This work deals with a comparison of high temperature oxidation behaviour in AISI 304 austenitic and AISI 439 ferritic stainless steels. The oxidation experiments were performed between 850 and 950 °C, in oxygen and Ar (100 vpm H2). In most cases, it was formed a Cr2O3 protective scale, whose growth kinetics follows a parabolic law. The exception was for the the AISI 304 steel, at 950 °C, in oxygen atmosphere, which forms an iron oxide external layer. The oxidation resistance of the AISI 439 does not depend on the atmosphere. The AISI 304 has the same oxidation resistance in both atmospheres, at 850 °C, but at higher temperatures, its oxidation rate strongly increases in oxygen atmosphere. Concerning the performance of these steels under oxidation, our results show that the AISI 439 steel has higher oxidation resistance in oxidizing atmosphere, above 850 °C, while, in low pO2 atmosphere, the AISI 304 steel has higher oxidation resistance than the AISI 439, in all the temperature range investigated.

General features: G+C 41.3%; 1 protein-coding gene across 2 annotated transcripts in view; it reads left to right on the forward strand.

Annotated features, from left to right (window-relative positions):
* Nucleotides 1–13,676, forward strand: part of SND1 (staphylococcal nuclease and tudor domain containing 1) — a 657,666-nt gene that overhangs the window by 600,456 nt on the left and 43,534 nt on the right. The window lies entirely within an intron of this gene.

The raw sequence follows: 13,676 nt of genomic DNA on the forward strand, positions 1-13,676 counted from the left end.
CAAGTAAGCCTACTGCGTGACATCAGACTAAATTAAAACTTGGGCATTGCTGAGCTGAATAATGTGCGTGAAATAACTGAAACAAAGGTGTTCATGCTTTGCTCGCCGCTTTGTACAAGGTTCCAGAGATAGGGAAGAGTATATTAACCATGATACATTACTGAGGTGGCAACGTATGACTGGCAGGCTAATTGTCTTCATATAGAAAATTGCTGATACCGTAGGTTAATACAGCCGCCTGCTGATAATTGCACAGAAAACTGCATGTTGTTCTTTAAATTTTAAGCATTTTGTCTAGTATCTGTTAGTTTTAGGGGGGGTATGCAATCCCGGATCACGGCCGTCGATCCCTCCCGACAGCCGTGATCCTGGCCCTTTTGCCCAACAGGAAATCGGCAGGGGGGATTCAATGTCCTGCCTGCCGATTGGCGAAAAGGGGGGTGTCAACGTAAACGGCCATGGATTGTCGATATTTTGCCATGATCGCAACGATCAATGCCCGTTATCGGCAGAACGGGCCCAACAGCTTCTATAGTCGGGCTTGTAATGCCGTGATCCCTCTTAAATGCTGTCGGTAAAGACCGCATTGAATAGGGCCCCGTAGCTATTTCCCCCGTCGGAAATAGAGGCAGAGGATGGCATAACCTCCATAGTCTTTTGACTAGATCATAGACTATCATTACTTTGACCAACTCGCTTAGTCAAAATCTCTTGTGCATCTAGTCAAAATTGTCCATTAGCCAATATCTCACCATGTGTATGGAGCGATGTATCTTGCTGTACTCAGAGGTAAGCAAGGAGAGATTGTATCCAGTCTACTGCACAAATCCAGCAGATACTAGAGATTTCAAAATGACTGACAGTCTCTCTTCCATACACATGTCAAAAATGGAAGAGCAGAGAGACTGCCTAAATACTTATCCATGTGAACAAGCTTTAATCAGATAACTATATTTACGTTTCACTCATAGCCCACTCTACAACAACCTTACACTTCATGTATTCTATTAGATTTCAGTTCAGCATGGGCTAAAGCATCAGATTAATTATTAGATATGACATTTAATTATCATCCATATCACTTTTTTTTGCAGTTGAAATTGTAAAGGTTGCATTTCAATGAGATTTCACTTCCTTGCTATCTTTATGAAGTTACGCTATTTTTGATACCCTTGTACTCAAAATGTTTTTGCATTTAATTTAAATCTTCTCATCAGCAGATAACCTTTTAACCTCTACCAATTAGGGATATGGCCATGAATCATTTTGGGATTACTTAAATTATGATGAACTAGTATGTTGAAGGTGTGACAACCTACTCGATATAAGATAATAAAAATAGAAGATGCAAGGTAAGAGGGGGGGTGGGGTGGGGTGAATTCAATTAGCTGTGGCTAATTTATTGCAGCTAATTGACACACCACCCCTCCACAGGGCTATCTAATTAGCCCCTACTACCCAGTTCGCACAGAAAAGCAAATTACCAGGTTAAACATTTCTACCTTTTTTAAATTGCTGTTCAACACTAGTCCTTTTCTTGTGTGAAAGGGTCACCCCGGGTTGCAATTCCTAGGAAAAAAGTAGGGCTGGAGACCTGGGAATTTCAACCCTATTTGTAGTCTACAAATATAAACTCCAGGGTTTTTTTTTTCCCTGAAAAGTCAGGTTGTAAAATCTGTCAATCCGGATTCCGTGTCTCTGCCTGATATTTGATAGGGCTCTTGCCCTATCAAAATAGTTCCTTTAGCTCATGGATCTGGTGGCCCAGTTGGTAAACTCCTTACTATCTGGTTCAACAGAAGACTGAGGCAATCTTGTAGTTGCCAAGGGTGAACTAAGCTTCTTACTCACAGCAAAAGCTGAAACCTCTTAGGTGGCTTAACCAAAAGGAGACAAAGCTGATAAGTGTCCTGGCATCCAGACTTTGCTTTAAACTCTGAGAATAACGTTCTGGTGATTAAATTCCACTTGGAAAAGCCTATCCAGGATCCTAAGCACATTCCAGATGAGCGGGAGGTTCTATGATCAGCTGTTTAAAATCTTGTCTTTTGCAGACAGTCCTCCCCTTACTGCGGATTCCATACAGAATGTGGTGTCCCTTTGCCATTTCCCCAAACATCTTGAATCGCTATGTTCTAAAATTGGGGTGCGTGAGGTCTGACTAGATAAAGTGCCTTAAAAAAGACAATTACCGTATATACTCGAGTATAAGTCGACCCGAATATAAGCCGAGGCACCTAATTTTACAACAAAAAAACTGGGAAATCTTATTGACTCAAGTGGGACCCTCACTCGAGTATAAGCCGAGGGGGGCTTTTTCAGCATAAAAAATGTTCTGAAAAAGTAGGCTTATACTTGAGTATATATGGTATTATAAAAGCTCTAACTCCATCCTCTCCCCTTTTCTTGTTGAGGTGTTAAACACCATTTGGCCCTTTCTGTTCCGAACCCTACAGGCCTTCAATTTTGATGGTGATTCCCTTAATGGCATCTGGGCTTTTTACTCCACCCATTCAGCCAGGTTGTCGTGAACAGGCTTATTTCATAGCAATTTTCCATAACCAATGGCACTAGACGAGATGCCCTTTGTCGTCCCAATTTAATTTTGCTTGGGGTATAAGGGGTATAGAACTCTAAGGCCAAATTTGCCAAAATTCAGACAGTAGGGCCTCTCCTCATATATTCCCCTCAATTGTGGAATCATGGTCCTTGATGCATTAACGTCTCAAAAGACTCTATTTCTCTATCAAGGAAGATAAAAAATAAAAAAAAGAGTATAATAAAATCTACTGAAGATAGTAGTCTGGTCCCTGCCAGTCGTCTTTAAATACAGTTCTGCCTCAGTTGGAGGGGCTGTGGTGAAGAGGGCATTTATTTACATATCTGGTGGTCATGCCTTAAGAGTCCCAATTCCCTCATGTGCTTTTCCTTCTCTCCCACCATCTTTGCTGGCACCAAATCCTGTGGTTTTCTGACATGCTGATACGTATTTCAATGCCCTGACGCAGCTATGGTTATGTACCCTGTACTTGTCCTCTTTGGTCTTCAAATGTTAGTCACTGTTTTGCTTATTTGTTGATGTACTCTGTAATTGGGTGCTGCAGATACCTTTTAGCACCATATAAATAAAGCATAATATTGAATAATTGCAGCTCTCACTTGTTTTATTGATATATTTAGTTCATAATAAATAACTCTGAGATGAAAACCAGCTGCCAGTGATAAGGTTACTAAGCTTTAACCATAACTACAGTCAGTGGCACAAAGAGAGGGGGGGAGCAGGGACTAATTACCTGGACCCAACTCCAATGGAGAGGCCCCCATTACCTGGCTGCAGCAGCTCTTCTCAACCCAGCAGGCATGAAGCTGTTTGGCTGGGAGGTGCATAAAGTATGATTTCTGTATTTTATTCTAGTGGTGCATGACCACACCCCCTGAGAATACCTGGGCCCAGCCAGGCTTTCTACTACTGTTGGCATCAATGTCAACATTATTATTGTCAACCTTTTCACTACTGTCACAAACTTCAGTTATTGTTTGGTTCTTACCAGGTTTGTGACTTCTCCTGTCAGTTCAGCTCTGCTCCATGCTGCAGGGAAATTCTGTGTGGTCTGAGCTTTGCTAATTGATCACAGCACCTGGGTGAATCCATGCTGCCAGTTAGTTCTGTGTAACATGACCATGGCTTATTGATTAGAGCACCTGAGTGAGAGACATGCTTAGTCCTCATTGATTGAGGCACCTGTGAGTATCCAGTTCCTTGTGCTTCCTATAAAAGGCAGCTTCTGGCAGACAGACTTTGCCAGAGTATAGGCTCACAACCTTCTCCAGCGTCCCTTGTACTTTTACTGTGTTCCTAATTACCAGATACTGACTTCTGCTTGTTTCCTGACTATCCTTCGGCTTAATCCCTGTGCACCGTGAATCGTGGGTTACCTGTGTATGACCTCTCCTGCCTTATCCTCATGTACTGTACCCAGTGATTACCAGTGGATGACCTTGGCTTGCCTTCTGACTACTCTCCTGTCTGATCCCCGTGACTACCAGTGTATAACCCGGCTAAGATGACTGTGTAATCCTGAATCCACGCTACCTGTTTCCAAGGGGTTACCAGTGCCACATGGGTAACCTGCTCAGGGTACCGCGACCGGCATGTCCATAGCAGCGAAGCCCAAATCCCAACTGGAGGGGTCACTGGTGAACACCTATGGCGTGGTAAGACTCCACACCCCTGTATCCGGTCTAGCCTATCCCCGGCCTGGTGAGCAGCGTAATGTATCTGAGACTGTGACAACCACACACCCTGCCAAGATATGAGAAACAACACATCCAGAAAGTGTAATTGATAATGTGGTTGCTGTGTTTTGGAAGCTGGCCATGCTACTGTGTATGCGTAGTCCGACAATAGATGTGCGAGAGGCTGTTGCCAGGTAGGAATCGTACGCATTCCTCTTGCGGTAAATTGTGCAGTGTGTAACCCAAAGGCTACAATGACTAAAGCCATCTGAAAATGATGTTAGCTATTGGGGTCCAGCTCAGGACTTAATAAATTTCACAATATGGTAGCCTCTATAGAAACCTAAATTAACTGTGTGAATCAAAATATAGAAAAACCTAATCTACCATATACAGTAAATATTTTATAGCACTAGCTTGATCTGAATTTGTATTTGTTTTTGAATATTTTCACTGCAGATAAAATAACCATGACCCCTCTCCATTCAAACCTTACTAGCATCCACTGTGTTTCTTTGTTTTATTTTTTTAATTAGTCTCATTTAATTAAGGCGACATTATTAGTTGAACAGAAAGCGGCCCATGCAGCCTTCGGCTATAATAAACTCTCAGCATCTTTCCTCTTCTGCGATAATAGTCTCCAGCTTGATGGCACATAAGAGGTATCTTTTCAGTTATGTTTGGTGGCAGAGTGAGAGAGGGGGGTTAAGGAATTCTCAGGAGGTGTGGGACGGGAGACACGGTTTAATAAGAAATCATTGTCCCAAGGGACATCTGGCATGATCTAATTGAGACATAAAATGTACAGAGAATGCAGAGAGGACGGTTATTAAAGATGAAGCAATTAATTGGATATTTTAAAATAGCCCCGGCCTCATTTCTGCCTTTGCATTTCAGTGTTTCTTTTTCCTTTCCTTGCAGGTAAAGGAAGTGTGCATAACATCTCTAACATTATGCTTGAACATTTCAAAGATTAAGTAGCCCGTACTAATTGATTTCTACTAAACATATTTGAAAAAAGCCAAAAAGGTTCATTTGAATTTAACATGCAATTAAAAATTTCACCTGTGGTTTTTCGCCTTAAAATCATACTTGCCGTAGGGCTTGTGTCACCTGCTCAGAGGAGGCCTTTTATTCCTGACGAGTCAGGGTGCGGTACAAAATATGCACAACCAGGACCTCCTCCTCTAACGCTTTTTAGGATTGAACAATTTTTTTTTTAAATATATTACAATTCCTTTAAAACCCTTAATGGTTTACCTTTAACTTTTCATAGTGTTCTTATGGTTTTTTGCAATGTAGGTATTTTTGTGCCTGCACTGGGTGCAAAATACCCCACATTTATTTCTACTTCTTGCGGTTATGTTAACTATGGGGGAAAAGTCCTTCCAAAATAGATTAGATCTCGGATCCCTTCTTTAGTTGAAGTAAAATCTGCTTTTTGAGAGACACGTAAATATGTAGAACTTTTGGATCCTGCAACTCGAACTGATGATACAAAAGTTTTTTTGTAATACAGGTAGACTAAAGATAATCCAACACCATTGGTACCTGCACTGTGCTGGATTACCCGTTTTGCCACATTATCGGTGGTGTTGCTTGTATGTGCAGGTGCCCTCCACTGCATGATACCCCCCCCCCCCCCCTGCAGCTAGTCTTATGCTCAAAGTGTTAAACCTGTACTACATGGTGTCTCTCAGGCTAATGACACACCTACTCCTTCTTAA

304 Stainless


		This grade of stainless steel can be used where the tube length is less than three metres. The coefficient of thermal expansion for 304 is 1.8×10-2 mm/m/°C which is substantial more than that of carbon steel. When the vessel is hot the thermal stresses in the tubes will be high. Tubes of 304 stainless steel should always be annealed after welding.

		439 Stainless Steel


		Advantages of grade 439


		    * fully ferritic metallurgical structure (ensured by the titanium stabilisation)

		    * very good weldability and ductility;

		    * inter-crystalline corrosion resistance;

		    * pitting corrosion resistance;

		    * full immunity to stress corrosion.

		    * Coefficient of thermal expansion (in the range 0°C - 100°C) is 1.02×10-2 mm/m/°C

		Stress corrosion cracking

		The danger of stress corrosion cracking exists in virtually all evaporators. The risk will be higher if tubes over 7 metres in length (some designs of continuous pans, falling-film evaporators and Kestner evaporators). Ferritic stainless steels are immune to stress corrosion cracking